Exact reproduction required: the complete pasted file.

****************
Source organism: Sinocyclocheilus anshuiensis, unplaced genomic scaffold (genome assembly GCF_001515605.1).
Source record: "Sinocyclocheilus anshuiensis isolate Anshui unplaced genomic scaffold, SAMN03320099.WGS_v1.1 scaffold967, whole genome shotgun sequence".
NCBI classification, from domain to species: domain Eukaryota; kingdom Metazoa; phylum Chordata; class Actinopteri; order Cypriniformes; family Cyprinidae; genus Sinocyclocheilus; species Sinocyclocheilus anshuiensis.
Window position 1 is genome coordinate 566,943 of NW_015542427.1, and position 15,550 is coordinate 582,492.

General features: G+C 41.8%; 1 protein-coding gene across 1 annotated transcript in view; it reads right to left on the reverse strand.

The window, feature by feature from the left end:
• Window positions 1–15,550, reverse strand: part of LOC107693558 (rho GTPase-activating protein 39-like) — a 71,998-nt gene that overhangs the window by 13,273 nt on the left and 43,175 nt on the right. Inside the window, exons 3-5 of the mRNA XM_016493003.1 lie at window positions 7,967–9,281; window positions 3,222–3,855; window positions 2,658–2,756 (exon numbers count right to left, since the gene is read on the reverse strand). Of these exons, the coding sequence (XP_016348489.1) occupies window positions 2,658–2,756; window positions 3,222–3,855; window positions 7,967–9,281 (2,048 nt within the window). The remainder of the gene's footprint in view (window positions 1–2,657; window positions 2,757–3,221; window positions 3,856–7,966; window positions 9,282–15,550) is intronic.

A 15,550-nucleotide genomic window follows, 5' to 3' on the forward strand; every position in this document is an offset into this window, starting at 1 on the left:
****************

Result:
Source organism: Sinocyclocheilus anshuiensis, unplaced genomic scaffold (genome assembly GCF_001515605.1).
Source record: "Sinocyclocheilus anshuiensis isolate Anshui unplaced genomic scaffold, SAMN03320099.WGS_v1.1 scaffold967, whole genome shotgun sequence".
NCBI classification, from domain to species: domain Eukaryota; kingdom Metazoa; phylum Chordata; class Actinopteri; order Cypriniformes; family Cyprinidae; genus Sinocyclocheilus; species Sinocyclocheilus anshuiensis.
Window position 1 is genome coordinate 566,943 of NW_015542427.1, and position 15,550 is coordinate 582,492.

General features: G+C 41.8%; 1 protein-coding gene across 1 annotated transcript in view; it reads right to left on the reverse strand.

The window, feature by feature from the left end:
• Window positions 1–15,550, reverse strand: part of LOC107693558 (rho GTPase-activating protein 39-like) — a 71,998-nt gene that overhangs the window by 13,273 nt on the left and 43,175 nt on the right. Inside the window, exons 3-5 of the mRNA XM_016493003.1 lie at window positions 7,967–9,281; window positions 3,222–3,855; window positions 2,658–2,756 (exon numbers count right to left, since the gene is read on the reverse strand). Of these exons, the coding sequence (XP_016348489.1) occupies window positions 2,658–2,756; window positions 3,222–3,855; window positions 7,967–9,281 (2,048 nt within the window). The remainder of the gene's footprint in view (window positions 1–2,657; window positions 2,757–3,221; window positions 3,856–7,966; window positions 9,282–15,550) is intronic.

A 15,550-nucleotide genomic window follows, 5' to 3' on the forward strand; every position in this document is an offset into this window, starting at 1 on the left: